We’ve all been there. We start out with the best of intentions to proceed toward a chosen goal and then, somewhere along the line, we lose steam. Our motivation seems to falter or we become overwhelmed by the perceived enormity of our task.
But what if there was a way to kick-start your motivation and keep it going so that you can follow through to the completion of your goal?
There is. And it starts with clearing up some misunderstandings about motivation and how it works.
Motivation is a mindset–an attitude–that when activated, pushes aside our normal tendencies toward apathy and inertia and gets us moving toward a goal.
Motivation is a great mind tool. We all enjoy it when we have it. But because we misunderstand how it works, we too often sit around waiting for it to appear, and when it doesn’t, we wonder why we’ve been unable to find it.
The truth of the matter is, however, that motivation is not like a mosquito. It’s not going to land on you, no matter how long you wait. You must initiate it and create it by an act of will. Then, once the pump has been primed, so to speak, the motivation you seek will begin to flow.
Here are some steps to help you kick-start your motivation and keep it flowing:
Step 1: Start with the Right Attitude.
When seeking to stir up motivation, an attitude that incorporates mindfulness is important. Mindfulness is a fancy way of saying pay attention. It’s about really knowing what you’re doing when you’re doing it, so that you can make an informed decision about either continuing with your actions or changing them. Mindfulness takes into account not only your behaviors but also the thoughts and attitudes behind your behaviors.
You see, many of our actions are based on habits that have become so ingrained that we don’t really notice them any longer. Much of the time our mind’s habit-making function serves us well.
Consider driving your car. You really wouldn’t want to have to consciously think through every motion (now turn the wheel to the right…now let up on the gas…) would you? But the very same mental function that puts repetitive tasks onto auto-pilot sometimes habituates experiences that don’t serve us as well. Then we must work against the “mindlessness” of habit, using the mental tool of will power.
For example, willing ourselves to exercise in opposition to our desire to do so is what the tennis-shoe-making folks have in mind when they encourage us to “just do it!”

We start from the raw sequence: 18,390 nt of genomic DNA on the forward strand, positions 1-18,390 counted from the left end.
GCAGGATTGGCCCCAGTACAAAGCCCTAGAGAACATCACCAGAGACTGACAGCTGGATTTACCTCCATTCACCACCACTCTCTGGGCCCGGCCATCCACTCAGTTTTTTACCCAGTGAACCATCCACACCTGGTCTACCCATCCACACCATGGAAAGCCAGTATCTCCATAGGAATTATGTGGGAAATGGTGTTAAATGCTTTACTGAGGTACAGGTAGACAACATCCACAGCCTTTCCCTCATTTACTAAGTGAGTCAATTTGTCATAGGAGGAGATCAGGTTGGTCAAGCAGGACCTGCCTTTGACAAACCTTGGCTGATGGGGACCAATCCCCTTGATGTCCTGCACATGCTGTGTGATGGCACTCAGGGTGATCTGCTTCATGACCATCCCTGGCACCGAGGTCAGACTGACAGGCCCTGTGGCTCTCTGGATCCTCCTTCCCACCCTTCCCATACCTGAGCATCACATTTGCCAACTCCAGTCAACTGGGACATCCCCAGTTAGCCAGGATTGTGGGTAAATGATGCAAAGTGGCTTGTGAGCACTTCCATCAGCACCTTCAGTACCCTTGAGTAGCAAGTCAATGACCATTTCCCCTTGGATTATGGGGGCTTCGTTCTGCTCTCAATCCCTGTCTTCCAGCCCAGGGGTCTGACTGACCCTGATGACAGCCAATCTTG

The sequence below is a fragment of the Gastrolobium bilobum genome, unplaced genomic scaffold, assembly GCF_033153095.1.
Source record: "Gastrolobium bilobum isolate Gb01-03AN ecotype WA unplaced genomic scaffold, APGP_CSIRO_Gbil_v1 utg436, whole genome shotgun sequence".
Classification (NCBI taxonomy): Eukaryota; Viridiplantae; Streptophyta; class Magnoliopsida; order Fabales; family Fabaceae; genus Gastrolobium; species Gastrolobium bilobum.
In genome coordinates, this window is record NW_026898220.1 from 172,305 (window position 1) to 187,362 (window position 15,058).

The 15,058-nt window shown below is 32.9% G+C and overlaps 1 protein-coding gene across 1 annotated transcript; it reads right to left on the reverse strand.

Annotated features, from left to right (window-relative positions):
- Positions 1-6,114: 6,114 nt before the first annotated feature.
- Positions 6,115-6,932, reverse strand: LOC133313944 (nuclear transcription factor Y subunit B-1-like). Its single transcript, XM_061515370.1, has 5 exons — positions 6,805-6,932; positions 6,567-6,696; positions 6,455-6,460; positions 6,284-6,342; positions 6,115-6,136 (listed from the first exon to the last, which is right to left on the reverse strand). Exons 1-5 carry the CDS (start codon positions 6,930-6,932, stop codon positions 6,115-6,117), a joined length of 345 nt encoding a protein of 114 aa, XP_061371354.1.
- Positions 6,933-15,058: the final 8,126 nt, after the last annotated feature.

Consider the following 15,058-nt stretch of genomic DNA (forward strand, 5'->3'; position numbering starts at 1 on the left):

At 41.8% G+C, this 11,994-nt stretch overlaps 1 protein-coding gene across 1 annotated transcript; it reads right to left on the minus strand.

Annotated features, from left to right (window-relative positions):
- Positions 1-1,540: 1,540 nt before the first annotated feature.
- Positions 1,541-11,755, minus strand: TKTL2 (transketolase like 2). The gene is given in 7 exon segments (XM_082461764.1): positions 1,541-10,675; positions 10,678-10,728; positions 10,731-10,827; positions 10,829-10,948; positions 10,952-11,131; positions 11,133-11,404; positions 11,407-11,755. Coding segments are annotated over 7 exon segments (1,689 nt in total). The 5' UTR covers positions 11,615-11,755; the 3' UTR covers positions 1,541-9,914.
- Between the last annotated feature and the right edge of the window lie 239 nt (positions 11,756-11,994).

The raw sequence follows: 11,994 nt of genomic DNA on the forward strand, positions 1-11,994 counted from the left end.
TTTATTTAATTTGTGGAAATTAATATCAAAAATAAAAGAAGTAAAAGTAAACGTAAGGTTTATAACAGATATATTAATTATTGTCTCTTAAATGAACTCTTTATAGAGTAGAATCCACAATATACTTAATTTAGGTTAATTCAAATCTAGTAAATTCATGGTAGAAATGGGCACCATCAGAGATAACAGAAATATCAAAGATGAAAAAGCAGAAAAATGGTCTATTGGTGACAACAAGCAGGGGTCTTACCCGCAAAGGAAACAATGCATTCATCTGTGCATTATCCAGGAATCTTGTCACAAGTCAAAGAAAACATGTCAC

Will trumps emotion. Will power is powered by intent, the act of deciding in a very determined way. Once you make a definite decision, then you are more likely to muster up the will to follow through. So, first make a conscious, definite choice and intend to follow through. Then act on your commitment, whether you “feel” like it or not, and you will likely find the motivation you’ve been looking for. This is because motivation follows action. It does not precede it.
Step 2: Set a Realistic Goal and then Break your Goal Down into Smaller Steps Until You Get to an Action That You are Willing to Take
Let’s face it. You’re never going to “just do it” if “it” seems impossible. That’s why you must consider carefully when setting your initial goal. Let’s say you plan to take your doctor’s advice and lose some weight. Before challenging yourself to drop fifty pounds in three months, think about whether you can realistically do this–whether it is realistic foryou. Consider your current lifestyle and habits and set a goal that is reasonable for you. It is more motivating to set a smaller goal and achieve it than to set an unrealistic goal and fall short.
Sometimes, when looking ahead at a larger, long-term goal, it can seem daunting, and you feel so overwhelmed at the idea of all the work that is required that you feel like giving up even before you start. In such instances, step back from the big picture and set your sights on the step immediately ahead. Then break that step down even further, if necessary, until you get to an action that you are willing to take.
That is the key!
If you break a goal down far enough, you can surely find some part of it that you are willing to do. Then you will be off and running (jogging? walking?) in the general direction of your goal. By taking the first step, you will have set into motion the momentum that can then propel you forward to the next step.
Step 3: Use the Energy Generated from Small Successes as Stepping-Stones to Further Successes